May 25, 2019
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  • 2:15 pm In Memoriam: President George H. W. Bush, ISTEA, and Transportation
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  • 1:14 pm Video Report: MoDOT Produces Multi-Lingual Safety Message
  • 1:11 pm PennDOT Nears Completion of Rapid Bridge Replacement Project
  • 1:08 pm Infrastructure Grants Awarded to “Smaller” South Dakota Communities
  • 8:37 am President Trump Scuttles Follow-Up Infrastructure Meeting
  • 8:34 am Transportation Groups Call on Congress to Repeal Rescission of Highway Funding
  • 8:31 am AASHTO Survey Finds Drone Use Exploding Among State DOTs
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  • 8:15 am AASHTO Passes Resolution Recommending Specific HTF Revenue Solutions

The Federal Highway Administration provided $9 million in “quick release” emergency relief funds to the Iowa Department of Transportation on April 12 to help repair roads damaged by historic flooding that swamped the Midwest in mid-March. That follows the issuance of $25 million in ER funds to the Nebraska Department of Transportation for flood repairs on April 4.

[Above photo by the Nebraska National Guard.]

FHWA said 68 counties in Iowa experienced heavy flooding, with the majority of the damage – estimated at $90 million in total – largely concentrated in the southwest portion of the state after some Missouri River levees were breached. Key federal-aid routes in the area were damaged, including I-29, I-680 and US-34, FHWA noted, with I-29 suffering an estimated $40 million in damage.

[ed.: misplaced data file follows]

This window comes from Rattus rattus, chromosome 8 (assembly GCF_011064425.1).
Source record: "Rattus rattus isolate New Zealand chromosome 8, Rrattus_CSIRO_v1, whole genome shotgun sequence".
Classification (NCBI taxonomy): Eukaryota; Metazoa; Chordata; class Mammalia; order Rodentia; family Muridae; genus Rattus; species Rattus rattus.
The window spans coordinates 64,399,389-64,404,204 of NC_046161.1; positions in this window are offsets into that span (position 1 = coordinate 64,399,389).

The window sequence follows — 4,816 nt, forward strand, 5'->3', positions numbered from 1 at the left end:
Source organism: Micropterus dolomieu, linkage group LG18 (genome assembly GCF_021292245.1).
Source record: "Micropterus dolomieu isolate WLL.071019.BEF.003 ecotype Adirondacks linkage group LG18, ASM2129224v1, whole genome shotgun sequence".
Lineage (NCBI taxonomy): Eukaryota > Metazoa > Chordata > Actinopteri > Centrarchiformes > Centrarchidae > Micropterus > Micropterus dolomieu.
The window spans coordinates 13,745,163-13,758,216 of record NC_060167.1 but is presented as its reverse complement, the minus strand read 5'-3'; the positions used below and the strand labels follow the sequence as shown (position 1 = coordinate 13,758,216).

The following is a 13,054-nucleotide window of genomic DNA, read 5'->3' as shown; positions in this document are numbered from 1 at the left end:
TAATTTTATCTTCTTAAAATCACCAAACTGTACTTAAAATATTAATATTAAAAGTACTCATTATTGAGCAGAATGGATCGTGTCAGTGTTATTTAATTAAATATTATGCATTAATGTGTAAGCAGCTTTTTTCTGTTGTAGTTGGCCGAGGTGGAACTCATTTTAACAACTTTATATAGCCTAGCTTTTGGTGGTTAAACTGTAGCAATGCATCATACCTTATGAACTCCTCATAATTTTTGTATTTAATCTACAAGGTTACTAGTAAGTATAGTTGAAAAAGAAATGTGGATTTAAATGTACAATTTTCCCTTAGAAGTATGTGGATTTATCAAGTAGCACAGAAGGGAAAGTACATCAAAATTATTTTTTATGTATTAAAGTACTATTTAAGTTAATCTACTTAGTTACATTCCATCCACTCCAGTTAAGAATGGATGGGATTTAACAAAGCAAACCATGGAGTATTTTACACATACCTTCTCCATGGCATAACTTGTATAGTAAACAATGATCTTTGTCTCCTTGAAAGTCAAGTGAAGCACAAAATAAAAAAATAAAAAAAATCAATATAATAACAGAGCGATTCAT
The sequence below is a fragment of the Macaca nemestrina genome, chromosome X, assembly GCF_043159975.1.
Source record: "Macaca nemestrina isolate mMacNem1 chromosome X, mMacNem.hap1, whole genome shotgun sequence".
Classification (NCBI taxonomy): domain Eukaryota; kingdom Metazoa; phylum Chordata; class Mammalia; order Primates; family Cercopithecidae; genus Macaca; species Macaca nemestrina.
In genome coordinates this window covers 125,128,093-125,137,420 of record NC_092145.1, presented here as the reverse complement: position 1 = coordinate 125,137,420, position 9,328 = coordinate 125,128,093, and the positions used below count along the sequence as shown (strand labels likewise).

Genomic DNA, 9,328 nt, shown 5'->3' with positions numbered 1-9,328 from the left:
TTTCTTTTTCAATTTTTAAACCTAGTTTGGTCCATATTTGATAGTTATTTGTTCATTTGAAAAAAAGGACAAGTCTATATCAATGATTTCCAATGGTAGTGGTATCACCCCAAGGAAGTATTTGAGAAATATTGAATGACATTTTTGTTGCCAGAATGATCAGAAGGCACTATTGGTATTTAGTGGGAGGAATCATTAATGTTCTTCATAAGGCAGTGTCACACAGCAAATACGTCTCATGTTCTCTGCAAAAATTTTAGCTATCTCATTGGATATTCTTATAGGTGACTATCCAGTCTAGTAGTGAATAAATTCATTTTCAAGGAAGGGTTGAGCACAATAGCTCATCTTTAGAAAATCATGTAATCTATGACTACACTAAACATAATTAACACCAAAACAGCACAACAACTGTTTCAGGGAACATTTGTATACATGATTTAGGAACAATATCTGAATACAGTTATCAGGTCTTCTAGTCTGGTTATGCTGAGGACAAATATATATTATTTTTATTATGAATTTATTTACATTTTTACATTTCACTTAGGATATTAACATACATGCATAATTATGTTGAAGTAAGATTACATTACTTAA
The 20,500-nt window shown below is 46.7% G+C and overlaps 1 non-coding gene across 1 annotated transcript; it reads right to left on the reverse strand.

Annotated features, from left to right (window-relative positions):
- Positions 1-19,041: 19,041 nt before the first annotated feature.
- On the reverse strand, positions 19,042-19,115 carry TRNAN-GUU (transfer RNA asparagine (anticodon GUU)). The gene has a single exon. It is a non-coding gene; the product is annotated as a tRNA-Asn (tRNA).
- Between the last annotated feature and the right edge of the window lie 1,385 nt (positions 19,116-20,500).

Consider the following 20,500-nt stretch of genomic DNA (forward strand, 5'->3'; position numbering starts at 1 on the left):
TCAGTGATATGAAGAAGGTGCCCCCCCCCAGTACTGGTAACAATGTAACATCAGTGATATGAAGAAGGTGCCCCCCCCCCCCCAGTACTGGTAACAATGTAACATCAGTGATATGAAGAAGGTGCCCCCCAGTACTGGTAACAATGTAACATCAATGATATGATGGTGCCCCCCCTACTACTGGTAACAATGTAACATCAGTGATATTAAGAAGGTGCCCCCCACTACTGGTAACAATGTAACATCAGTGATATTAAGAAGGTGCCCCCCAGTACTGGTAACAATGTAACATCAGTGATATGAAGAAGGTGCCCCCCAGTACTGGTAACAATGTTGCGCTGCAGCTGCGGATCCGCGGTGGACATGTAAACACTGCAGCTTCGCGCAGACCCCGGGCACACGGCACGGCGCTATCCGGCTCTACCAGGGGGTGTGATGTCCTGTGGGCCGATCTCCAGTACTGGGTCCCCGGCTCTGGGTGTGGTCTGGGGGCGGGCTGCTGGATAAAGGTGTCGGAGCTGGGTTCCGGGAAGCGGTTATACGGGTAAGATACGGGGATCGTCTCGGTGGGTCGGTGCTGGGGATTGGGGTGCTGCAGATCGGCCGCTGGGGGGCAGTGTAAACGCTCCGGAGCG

Photo by Captain Ryan Hignight, U.S. Army Corps of Engineers, Omaha District

The situation faced by Nebraska DOT is even more extensive – topping $160 million – as 69 of the state’s 93 counties report substantial flood damage. State officials estimate nearly 190 highway miles need significant repair, as well as 27 state bridges with damage – including seven that will need major repair and six that must be replaced, FHWA noted.

Jeni Campana, a Nebraska DOT spokeswoman, told the Associated Press that the state has reopened all but 19 of the 2,000 miles of highway closed due to flooding. She added that Nebraska DOT is “working to absorb the cost of flood repairs” without disrupting other planned road projects.

“We’re still trying to operate with business as usual,” she said. “We’re feeling pretty confident we’re not going to see a huge impact.”

editor@aashto.org

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